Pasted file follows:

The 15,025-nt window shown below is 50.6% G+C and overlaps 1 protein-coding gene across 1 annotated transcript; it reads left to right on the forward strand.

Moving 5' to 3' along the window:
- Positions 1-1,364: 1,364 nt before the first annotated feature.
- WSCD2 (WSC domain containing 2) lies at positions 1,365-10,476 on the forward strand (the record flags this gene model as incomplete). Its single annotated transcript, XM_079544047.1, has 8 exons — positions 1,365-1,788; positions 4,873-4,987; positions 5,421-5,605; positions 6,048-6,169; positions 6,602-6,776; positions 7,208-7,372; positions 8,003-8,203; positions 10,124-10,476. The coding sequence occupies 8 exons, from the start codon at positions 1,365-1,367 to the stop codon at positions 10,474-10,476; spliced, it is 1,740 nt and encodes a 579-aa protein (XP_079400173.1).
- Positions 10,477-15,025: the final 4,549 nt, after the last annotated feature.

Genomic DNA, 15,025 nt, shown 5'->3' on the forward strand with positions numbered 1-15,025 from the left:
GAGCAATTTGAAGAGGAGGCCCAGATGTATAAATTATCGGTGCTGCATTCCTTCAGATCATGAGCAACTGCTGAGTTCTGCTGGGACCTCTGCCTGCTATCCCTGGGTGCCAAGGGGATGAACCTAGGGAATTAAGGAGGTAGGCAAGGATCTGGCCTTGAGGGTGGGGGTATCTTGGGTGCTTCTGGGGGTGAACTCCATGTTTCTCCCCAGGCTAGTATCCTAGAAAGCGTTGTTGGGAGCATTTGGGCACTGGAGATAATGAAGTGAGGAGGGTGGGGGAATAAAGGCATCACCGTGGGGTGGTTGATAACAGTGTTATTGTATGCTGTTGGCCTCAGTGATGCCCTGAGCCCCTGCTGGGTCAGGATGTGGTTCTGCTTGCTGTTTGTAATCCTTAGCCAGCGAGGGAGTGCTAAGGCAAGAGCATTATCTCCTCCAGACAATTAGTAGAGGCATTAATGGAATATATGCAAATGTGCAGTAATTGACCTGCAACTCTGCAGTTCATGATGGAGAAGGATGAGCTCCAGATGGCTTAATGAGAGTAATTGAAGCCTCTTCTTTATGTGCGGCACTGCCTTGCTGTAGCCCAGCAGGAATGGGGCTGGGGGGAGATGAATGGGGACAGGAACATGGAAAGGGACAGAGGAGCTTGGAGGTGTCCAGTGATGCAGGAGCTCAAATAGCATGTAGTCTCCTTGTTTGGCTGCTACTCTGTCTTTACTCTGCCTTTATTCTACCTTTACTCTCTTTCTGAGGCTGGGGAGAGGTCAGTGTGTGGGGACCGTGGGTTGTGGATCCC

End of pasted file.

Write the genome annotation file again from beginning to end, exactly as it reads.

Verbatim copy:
The 15,025-nt window shown below is 50.6% G+C and overlaps 1 protein-coding gene across 1 annotated transcript; it reads left to right on the forward strand.

Moving 5' to 3' along the window:
- Positions 1-1,364: 1,364 nt before the first annotated feature.
- WSCD2 (WSC domain containing 2) lies at positions 1,365-10,476 on the forward strand (the record flags this gene model as incomplete). Its single annotated transcript, XM_079544047.1, has 8 exons — positions 1,365-1,788; positions 4,873-4,987; positions 5,421-5,605; positions 6,048-6,169; positions 6,602-6,776; positions 7,208-7,372; positions 8,003-8,203; positions 10,124-10,476. The coding sequence occupies 8 exons, from the start codon at positions 1,365-1,367 to the stop codon at positions 10,474-10,476; spliced, it is 1,740 nt and encodes a 579-aa protein (XP_079400173.1).
- Positions 10,477-15,025: the final 4,549 nt, after the last annotated feature.

Genomic DNA, 15,025 nt, shown 5'->3' on the forward strand with positions numbered 1-15,025 from the left:
GAGCAATTTGAAGAGGAGGCCCAGATGTATAAATTATCGGTGCTGCATTCCTTCAGATCATGAGCAACTGCTGAGTTCTGCTGGGACCTCTGCCTGCTATCCCTGGGTGCCAAGGGGATGAACCTAGGGAATTAAGGAGGTAGGCAAGGATCTGGCCTTGAGGGTGGGGGTATCTTGGGTGCTTCTGGGGGTGAACTCCATGTTTCTCCCCAGGCTAGTATCCTAGAAAGCGTTGTTGGGAGCATTTGGGCACTGGAGATAATGAAGTGAGGAGGGTGGGGGAATAAAGGCATCACCGTGGGGTGGTTGATAACAGTGTTATTGTATGCTGTTGGCCTCAGTGATGCCCTGAGCCCCTGCTGGGTCAGGATGTGGTTCTGCTTGCTGTTTGTAATCCTTAGCCAGCGAGGGAGTGCTAAGGCAAGAGCATTATCTCCTCCAGACAATTAGTAGAGGCATTAATGGAATATATGCAAATGTGCAGTAATTGACCTGCAACTCTGCAGTTCATGATGGAGAAGGATGAGCTCCAGATGGCTTAATGAGAGTAATTGAAGCCTCTTCTTTATGTGCGGCACTGCCTTGCTGTAGCCCAGCAGGAATGGGGCTGGGGGGAGATGAATGGGGACAGGAACATGGAAAGGGACAGAGGAGCTTGGAGGTGTCCAGTGATGCAGGAGCTCAAATAGCATGTAGTCTCCTTGTTTGGCTGCTACTCTGTCTTTACTCTGCCTTTATTCTACCTTTACTCTCTTTCTGAGGCTGGGGAGAGGTCAGTGTGTGGGGACCGTGGGTTGTGGATCCC